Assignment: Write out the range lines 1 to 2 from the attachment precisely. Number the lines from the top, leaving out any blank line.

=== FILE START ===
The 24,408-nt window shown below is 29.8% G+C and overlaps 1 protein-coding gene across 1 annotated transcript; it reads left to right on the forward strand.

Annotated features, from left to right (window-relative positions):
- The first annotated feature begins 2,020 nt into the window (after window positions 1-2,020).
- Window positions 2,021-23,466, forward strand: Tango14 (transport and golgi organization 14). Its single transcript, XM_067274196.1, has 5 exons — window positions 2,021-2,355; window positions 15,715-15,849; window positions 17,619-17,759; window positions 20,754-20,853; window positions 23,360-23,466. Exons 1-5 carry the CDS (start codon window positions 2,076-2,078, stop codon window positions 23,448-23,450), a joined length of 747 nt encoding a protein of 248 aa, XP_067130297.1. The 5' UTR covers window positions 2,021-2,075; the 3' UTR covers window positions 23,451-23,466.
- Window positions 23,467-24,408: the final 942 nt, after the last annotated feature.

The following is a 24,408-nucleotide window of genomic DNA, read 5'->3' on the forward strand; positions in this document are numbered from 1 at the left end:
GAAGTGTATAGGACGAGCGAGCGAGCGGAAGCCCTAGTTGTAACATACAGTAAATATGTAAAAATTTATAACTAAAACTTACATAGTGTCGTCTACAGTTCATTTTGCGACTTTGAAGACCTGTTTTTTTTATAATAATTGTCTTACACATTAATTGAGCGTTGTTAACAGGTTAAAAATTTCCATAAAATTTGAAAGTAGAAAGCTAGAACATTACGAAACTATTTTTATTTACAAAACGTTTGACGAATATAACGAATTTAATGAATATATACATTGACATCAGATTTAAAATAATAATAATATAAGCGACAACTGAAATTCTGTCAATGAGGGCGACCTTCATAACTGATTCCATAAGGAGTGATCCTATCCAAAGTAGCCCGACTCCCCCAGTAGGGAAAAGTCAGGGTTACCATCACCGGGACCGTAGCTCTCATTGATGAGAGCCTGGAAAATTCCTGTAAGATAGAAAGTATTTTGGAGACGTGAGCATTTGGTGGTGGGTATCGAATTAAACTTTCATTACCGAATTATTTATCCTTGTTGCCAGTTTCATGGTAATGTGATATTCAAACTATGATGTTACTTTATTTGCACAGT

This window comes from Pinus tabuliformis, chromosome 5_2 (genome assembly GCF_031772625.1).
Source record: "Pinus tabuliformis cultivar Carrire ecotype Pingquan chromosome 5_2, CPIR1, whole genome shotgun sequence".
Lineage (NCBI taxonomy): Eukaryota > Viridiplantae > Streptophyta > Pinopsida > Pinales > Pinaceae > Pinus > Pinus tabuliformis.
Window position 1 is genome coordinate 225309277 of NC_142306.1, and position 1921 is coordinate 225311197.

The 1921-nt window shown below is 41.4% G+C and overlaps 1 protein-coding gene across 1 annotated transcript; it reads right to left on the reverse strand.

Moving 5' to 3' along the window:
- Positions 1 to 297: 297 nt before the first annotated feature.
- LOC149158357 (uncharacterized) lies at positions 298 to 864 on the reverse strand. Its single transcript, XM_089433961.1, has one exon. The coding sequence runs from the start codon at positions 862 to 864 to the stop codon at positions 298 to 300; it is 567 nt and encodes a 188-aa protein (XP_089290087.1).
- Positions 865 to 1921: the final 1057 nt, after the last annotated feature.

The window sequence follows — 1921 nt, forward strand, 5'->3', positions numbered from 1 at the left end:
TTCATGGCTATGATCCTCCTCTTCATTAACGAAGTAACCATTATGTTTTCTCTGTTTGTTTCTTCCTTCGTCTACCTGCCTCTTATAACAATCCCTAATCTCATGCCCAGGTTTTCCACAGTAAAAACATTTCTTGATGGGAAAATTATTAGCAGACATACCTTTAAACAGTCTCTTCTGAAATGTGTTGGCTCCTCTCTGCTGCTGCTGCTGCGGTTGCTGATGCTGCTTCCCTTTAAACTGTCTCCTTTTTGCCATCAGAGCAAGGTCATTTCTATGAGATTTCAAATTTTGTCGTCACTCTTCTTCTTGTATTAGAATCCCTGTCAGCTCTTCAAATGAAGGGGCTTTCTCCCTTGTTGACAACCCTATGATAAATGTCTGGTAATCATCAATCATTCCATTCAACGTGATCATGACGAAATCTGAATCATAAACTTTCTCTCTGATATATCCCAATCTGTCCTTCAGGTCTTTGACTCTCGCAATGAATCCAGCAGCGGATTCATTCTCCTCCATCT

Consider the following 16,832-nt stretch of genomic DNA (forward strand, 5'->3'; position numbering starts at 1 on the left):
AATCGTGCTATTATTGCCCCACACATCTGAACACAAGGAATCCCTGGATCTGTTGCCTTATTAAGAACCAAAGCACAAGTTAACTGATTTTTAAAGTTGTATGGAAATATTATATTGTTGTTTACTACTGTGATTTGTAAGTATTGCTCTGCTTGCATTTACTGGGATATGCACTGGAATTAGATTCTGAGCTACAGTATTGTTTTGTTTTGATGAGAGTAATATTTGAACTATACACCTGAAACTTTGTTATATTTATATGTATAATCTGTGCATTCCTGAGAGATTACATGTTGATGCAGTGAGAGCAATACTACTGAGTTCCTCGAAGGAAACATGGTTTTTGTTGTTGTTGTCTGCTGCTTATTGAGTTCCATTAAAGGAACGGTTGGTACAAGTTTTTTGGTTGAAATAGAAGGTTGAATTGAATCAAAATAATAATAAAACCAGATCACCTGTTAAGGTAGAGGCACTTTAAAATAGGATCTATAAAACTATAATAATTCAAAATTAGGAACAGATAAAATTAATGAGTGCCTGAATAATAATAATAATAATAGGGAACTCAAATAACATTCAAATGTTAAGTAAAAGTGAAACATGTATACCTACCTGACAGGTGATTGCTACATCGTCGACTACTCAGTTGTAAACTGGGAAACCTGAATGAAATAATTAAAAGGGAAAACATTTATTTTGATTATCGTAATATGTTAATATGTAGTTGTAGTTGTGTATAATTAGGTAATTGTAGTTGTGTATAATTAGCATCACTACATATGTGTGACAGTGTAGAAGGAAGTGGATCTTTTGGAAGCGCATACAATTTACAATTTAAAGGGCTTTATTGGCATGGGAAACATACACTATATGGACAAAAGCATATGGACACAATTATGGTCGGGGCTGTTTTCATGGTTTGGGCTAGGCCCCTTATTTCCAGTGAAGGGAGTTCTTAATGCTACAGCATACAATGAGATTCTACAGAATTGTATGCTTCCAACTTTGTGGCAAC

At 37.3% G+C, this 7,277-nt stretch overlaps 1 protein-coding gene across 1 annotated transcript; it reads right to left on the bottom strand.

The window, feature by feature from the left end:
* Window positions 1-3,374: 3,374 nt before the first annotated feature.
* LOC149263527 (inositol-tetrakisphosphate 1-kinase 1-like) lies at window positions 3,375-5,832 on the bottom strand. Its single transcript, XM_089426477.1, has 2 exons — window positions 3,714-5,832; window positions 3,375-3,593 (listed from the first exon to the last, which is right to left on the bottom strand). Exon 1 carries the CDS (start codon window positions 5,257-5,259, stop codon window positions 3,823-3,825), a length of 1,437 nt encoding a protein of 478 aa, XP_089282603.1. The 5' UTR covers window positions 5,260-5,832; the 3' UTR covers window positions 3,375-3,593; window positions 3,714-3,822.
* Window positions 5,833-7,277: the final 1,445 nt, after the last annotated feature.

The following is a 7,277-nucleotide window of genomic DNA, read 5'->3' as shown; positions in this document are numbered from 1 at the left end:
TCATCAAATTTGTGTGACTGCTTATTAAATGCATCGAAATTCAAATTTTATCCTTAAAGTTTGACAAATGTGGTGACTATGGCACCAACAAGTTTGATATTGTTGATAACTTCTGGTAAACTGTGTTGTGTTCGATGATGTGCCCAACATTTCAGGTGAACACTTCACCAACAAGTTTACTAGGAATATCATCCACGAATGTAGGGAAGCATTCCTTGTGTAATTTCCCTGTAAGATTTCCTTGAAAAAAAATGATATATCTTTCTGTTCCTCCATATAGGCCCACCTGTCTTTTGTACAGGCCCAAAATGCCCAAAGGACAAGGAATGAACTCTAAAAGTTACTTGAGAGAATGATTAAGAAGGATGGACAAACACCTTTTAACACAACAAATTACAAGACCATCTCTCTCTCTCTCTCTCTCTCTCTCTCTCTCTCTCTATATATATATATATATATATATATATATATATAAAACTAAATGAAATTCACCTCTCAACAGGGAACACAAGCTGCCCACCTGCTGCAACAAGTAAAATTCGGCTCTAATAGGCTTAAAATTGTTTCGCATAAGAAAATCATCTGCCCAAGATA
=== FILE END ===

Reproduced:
The 24,408-nt window shown below is 29.8% G+C and overlaps 1 protein-coding gene across 1 annotated transcript; it reads left to right on the forward strand.

Annotated features, from left to right (window-relative positions):